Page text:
Climate change is happening now and the stakes couldn't be higher. NASA declared July 2016 the hottest month on record globally, and Californians are living the very real impacts of climate change as we enter our fifth year of an historic drought and wildfires burn from Big Sur to Mendocino. California has long been a pioneer in fighting climate change, and it made its leadership known again earlier this month by passing two bills setting the most ambitious carbon pollution reduction goals on the continent. As my colleague Alex Jackson so aptly put it, “The world is watching and California is stepping up.”
The State’s ambitious climate change goals as spelled out in the new legislation will require significant development of solar and wind in the biologically rich California desert. Fortunately California has long been a leader in conserving lands and wildlife as well as fighting climate change. In recognition of the importance of both conservation and climate change the State today partnered with the Department of the Interior to finalize the long-awaited Desert Renewable Energy Conservation Plan (DRECP). Secretary of the Interior Sally Jewell and California Energy Commissioner Karen Douglas marked the signing of the Record of Decision for the landmark 10 million acre plan this morning in Palm Springs.
The DRECP is the result of 8 years of extensive state-federal partnership and stakeholder engagement—the final plan is the result of dozens of public meetings, the assessment of hundreds of datasets, and tens of thousands of public comments. The years of collaborative work on this landmark plan have paid off. The Department of Interior and their partners at the state of California should be congratulated for proving through the DRECP that conservation, clean energy and climate leadership can go hand in hand.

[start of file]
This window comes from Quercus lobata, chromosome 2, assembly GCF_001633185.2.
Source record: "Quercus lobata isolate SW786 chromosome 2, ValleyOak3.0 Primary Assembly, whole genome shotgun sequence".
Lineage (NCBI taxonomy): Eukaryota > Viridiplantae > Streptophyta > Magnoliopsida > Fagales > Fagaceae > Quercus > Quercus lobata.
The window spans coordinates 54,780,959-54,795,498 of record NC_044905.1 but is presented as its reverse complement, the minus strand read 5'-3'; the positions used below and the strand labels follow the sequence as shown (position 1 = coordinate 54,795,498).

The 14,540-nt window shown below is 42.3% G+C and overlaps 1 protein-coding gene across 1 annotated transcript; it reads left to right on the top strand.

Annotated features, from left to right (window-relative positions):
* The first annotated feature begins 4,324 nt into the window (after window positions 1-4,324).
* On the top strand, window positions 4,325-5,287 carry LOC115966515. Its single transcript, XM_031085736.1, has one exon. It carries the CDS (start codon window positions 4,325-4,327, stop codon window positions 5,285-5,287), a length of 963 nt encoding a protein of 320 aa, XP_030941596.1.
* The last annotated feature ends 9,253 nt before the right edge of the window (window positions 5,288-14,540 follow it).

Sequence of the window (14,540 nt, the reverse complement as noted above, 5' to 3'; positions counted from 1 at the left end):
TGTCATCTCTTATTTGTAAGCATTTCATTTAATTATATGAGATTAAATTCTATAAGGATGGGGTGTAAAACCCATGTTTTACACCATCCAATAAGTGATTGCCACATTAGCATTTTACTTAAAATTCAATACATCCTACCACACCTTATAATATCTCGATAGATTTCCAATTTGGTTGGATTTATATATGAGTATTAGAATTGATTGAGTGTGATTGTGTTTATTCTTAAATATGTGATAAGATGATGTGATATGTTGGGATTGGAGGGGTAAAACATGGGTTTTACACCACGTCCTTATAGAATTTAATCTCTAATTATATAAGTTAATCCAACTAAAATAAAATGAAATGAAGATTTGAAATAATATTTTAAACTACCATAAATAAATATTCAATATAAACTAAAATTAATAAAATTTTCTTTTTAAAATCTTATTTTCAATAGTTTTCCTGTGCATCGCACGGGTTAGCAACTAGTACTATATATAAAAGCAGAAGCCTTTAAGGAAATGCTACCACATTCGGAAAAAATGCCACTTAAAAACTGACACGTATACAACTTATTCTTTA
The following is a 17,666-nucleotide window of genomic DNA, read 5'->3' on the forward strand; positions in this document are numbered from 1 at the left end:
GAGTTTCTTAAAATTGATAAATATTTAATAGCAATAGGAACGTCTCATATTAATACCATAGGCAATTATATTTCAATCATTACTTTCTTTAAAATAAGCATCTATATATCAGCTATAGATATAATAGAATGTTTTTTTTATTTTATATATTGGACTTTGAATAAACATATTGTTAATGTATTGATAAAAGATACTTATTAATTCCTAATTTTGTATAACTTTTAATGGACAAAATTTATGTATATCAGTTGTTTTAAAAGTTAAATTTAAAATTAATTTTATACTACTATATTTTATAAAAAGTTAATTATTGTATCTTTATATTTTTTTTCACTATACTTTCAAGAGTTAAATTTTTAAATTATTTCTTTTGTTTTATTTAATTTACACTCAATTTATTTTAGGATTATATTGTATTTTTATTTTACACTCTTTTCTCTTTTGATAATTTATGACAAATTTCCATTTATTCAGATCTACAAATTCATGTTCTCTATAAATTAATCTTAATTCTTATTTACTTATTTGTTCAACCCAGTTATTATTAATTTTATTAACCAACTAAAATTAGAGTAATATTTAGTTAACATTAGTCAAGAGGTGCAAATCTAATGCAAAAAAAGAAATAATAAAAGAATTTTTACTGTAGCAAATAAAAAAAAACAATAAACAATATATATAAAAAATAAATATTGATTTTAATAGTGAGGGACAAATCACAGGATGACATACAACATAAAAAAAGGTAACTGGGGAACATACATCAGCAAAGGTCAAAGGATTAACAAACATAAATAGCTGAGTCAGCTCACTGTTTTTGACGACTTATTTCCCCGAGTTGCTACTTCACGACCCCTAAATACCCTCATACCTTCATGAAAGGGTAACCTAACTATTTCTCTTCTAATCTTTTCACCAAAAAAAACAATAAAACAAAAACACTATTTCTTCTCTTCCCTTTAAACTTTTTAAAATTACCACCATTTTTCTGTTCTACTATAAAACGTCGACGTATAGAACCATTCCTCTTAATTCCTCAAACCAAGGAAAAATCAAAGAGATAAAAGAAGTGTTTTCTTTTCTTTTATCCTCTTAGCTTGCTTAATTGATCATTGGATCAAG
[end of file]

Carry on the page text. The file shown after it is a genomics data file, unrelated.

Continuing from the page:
The DRECP is the most ambitious and innovative planning effort undertaken in the California desert and it strikes the right balance between the protection of critical desert resources and the responsible development of much-needed renewable energy—not an easy feat by any measure. The plan does this by embracing key principles of smart from the start planning that NRDC and other advocates have promoted for years:
- Assessing development at a landscape scale, rather than allowing site by site project decisions to be decided by a first come, first serve basis
- Guiding development to lower conflicts areas more appropriate for large scale development
- Deciding what lands should be off limits to development, by conserving lands that are ecologically important
- Requiring developers to meet a more strategic set of mitigation requirements, rather than allowing an ad hoc process that does not achieve meaningful conservation
The final DRECP builds on California’s remarkable desert conservation legacy by permanently protecting some of the Mojave’s most special places, including the spectacular Silurian Valley, which lies in between Death Valley National Park and the Mojave National Preserve; the biologically rich and diverse Chuckwalla Bench in Riverside County; the biologically rich Pisgah Valley which is critically important to both the iconic desert tortoise and bighorn sheep; and the wonderfully unique Amargosa watershed which is home to endemic species found nowhere else on the planet.